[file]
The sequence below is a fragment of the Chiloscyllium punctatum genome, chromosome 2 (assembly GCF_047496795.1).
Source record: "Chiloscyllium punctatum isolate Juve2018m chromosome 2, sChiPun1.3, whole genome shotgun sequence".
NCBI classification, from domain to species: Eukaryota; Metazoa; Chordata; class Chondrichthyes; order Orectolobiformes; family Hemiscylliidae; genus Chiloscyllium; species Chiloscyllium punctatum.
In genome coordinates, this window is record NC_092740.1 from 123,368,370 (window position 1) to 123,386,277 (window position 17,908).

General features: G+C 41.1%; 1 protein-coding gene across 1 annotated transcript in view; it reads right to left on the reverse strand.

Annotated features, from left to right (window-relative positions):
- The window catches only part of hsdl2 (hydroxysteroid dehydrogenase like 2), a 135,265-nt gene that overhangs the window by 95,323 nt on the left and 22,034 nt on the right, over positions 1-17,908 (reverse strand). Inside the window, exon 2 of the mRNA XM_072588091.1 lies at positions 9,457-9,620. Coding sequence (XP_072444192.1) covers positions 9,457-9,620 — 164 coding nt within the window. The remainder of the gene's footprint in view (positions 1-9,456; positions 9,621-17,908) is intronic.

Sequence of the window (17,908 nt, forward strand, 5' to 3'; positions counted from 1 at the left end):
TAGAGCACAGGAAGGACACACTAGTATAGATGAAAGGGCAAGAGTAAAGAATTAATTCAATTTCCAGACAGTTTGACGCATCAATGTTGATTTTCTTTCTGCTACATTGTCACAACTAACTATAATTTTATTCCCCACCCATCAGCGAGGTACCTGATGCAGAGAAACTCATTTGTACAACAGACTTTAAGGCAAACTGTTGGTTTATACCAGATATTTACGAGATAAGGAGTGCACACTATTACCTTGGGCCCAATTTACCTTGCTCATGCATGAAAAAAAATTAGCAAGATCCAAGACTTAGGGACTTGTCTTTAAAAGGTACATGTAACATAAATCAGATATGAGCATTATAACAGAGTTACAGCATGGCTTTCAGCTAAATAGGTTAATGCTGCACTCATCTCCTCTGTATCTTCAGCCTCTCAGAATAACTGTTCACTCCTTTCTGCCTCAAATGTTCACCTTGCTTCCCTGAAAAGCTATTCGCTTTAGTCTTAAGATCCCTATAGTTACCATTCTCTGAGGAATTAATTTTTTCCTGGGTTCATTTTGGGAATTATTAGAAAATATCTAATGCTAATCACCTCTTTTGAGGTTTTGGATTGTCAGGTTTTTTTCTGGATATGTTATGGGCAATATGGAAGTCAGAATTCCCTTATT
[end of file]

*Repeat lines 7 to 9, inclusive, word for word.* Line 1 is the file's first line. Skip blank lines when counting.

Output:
- The window catches only part of hsdl2 (hydroxysteroid dehydrogenase like 2), a 135,265-nt gene that overhangs the window by 95,323 nt on the left and 22,034 nt on the right, over positions 1-17,908 (reverse strand). Inside the window, exon 2 of the mRNA XM_072588091.1 lies at positions 9,457-9,620. Coding sequence (XP_072444192.1) covers positions 9,457-9,620 — 164 coding nt within the window. The remainder of the gene's footprint in view (positions 1-9,456; positions 9,621-17,908) is intronic.

Sequence of the window (17,908 nt, forward strand, 5' to 3'; positions counted from 1 at the left end):
TAGAGCACAGGAAGGACACACTAGTATAGATGAAAGGGCAAGAGTAAAGAATTAATTCAATTTCCAGACAGTTTGACGCATCAATGTTGATTTTCTTTCTGCTACATTGTCACAACTAACTATAATTTTATTCCCCACCCATCAGCGAGGTACCTGATGCAGAGAAACTCATTTGTACAACAGACTTTAAGGCAAACTGTTGGTTTATACCAGATATTTACGAGATAAGGAGTGCACACTATTACCTTGGGCCCAATTTACCTTGCTCATGCATGAAAAAAAATTAGCAAGATCCAAGACTTAGGGACTTGTCTTTAAAAGGTACATGTAACATAAATCAGATATGAGCATTATAACAGAGTTACAGCATGGCTTTCAGCTAAATAGGTTAATGCTGCACTCATCTCCTCTGTATCTTCAGCCTCTCAGAATAACTGTTCACTCCTTTCTGCCTCAAATGTTCACCTTGCTTCCCTGAAAAGCTATTCGCTTTAGTCTTAAGATCCCTATAGTTACCATTCTCTGAGGAATTAATTTTTTCCTGGGTTCATTTTGGGAATTATTAGAAAATATCTAATGCTAATCACCTCTTTTGAGGTTTTGGATTGTCAGGTTTTTTTCTGGATATGTTATGGGCAATATGGAAGTCAGAATTCCCTTATT